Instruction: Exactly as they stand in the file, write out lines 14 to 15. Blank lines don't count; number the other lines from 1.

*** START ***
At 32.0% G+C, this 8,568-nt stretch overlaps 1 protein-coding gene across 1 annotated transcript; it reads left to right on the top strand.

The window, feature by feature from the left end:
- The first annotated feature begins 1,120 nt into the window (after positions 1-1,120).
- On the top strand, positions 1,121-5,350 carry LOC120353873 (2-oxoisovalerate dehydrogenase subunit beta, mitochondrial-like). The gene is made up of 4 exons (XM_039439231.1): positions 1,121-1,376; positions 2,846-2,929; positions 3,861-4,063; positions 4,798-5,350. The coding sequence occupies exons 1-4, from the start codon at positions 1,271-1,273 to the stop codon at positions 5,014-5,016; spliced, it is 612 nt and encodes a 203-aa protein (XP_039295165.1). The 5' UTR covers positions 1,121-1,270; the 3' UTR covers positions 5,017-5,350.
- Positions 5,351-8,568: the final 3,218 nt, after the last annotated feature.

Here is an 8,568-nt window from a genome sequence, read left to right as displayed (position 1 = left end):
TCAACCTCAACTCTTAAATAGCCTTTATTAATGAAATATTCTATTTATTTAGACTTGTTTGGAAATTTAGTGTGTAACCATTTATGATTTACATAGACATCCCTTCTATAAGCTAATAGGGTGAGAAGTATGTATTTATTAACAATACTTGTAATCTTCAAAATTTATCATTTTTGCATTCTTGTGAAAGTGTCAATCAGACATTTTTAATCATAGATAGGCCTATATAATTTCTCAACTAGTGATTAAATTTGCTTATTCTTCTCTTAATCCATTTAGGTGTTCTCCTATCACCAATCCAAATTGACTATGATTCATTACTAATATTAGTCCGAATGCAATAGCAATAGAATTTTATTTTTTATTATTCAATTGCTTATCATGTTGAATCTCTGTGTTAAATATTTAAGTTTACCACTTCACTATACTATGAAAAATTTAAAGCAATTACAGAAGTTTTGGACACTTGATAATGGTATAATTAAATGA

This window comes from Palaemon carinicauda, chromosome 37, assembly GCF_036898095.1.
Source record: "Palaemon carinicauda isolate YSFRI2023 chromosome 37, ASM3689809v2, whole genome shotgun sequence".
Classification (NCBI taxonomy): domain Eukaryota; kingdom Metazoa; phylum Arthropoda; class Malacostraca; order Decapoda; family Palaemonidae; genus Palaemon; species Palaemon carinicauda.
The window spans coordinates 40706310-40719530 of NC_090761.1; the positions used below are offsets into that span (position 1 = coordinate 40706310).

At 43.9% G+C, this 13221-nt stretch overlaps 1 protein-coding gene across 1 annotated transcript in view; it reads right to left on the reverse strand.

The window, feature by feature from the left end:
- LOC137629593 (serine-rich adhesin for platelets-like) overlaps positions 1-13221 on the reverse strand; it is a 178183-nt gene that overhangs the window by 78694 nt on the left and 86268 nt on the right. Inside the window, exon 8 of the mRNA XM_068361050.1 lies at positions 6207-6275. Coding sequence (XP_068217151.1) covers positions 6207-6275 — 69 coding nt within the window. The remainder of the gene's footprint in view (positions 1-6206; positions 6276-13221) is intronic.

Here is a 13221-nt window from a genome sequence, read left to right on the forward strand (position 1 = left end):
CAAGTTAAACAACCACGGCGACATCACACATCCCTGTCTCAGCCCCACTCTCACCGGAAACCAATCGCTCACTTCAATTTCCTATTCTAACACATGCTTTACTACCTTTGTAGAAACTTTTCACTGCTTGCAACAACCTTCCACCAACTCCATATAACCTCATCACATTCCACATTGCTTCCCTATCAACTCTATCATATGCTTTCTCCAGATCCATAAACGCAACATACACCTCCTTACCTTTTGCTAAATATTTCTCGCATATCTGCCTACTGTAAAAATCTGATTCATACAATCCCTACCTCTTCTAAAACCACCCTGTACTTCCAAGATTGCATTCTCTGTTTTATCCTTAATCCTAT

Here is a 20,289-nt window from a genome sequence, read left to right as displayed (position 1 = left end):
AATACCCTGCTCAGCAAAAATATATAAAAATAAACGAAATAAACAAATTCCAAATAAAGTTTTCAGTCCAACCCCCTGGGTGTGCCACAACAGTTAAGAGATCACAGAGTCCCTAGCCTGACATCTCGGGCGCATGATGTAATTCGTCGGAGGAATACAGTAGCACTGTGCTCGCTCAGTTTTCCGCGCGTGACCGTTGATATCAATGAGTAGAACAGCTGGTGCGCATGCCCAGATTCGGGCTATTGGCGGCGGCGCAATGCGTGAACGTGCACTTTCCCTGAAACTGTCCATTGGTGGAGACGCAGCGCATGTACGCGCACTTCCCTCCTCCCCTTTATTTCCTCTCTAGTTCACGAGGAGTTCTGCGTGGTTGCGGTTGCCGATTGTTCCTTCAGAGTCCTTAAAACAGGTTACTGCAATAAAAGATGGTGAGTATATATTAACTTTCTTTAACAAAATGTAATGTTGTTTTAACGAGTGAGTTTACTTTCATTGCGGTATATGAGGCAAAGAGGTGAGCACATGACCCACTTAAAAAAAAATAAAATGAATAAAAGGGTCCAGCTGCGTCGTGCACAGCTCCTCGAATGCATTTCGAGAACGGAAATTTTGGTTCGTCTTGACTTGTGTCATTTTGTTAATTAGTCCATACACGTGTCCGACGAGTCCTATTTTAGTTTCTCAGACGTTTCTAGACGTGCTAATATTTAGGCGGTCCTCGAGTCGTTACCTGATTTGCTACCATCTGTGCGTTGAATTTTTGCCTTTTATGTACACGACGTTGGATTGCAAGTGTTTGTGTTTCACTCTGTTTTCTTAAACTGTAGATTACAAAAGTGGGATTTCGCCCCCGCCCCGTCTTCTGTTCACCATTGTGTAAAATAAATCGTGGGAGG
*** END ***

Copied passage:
- LOC137629593 (serine-rich adhesin for platelets-like) overlaps positions 1-13221 on the reverse strand; it is a 178183-nt gene that overhangs the window by 78694 nt on the left and 86268 nt on the right. Inside the window, exon 8 of the mRNA XM_068361050.1 lies at positions 6207-6275. Coding sequence (XP_068217151.1) covers positions 6207-6275 — 69 coding nt within the window. The remainder of the gene's footprint in view (positions 1-6206; positions 6276-13221) is intronic.

Here is a 13221-nt window from a genome sequence, read left to right on the forward strand (position 1 = left end):